Cinema Sunday: Frankenstein Created Woman (1967)

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Title: Frankenstein Created Woman

Distributor: British International Pictures/20th Century Fox

Writer: John Elder (Anthony Hinds)

Director: Terence Fisher

Producer: Anthony Nelson Keys

Starring: Peter Cushing, Susan Denberg, Thorley Walters

Released: March 15th, 1967 (USA)

MPAA: UR

OK, listen, don’t let this title or some reviews fool you. This film is pretty good! It isn’t your typical Frankenstein franchise film, but it does have three things going for it. Susan Denberg, Susan Denberg, and Susan Denberg. Alright, that was my attempt at humor. The lovely, blond bombshell is one of the reasons, but the horror icon himself, Peter Cushing, is certainly one of the others! The last reason is simple. Any time you have multiple decapitations in a movie, you’re on the right track! This was one of the last films produced at the famous Bray Studios, a legendary site for Hammer Studios.

The film begins with a rough-looking fellow, as he’s being led to the guillotine. Just about the time when he’s to be killed, a boy, his son actually, is spotted in the nearby forest. It’s the son of the gentleman that’s about to be executed. The priest chases Hans away for the moment, and the convict tells the men to do the deed. Just as the blade is about to fall, the boy appears out of the trees, and watches his father die.

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Fast forward to a few years later, and Doctor Hertz (Thorley Walters) is being assisted by a now grown up Hans. They quickly retrieve a body from a freezer, and we now see that the body is that of Baron Frankenstein! He’s been on ice for one hour, and the two men use the arcane machinery to revive the Baron. After a scuffle at a local cafe’, Hans is arrested for his part in the melee. He’s released, and goes back to the cafe’ owners home, where the owners daughter, Christina is readying for bed. She’s disfigured, and has a bad limp, but Hans loves her, and she loves him, too. They make love, and then Hans goes home for the night. Back at the cafe’, the gentlemen that were involved in the brawl with Hans earlier, have returned to the establishment after closing, to pillage the liquor. The owner returns to the cafe’ after realizing he forgot his keys there, and is summarily assaulted by the youths.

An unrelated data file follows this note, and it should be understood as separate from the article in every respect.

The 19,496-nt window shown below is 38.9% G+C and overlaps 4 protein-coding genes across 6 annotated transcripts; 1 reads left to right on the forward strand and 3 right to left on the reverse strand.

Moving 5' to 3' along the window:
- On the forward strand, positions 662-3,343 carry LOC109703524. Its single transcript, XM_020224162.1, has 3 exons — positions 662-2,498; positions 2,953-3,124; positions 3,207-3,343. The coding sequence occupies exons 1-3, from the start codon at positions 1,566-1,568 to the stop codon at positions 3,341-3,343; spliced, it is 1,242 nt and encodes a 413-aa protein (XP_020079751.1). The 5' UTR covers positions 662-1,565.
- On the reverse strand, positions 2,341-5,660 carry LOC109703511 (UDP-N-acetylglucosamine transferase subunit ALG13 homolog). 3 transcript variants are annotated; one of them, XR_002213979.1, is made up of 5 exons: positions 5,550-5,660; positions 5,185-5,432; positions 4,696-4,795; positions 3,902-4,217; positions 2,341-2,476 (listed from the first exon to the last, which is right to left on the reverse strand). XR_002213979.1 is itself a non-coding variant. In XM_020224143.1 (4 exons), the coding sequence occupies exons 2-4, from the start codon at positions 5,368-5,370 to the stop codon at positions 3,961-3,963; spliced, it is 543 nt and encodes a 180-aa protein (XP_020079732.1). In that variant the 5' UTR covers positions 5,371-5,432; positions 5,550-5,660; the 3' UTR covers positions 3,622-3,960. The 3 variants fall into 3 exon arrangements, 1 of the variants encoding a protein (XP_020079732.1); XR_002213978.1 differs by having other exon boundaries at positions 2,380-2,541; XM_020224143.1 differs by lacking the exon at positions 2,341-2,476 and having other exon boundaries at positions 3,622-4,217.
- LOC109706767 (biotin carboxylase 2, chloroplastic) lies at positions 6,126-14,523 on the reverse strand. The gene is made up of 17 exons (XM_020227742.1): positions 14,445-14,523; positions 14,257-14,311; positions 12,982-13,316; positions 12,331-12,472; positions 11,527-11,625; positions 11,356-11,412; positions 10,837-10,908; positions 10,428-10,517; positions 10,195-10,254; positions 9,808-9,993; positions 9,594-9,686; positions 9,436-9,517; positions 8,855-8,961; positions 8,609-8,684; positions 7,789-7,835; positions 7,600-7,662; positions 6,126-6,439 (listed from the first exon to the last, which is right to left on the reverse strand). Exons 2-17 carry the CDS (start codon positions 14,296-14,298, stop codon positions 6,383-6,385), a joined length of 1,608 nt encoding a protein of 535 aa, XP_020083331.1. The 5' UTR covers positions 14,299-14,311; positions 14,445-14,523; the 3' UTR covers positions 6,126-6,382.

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The next day, Hans is walking by the cafe’, and is arrested by the police under suspicion of murder. A trial is quickly thrown together, and Hans is sentenced to the guillotine at dawn. Baron Frankenstein knows this is his opportunity for a fresh corpse, so he makes the arrangements with Dr. Hertz to “obtain” the body. The Baron then tells Dr. Hertz that they’ll use the machinery to capture the soul of Hans, then put it into another body. Preferably one with a head. The next morning, Hans is beheaded, and this time, Christina is passing by, and witnesses it! The event drives her mad, and she runs into the forest, and throws herself into a nearby river. Dr. Hertz and the Baron get both bodies, and pull the switcheroo. Now, Hans’ soul resides inside Christina’s body, and her deformities have now been fixed by the two good doctors.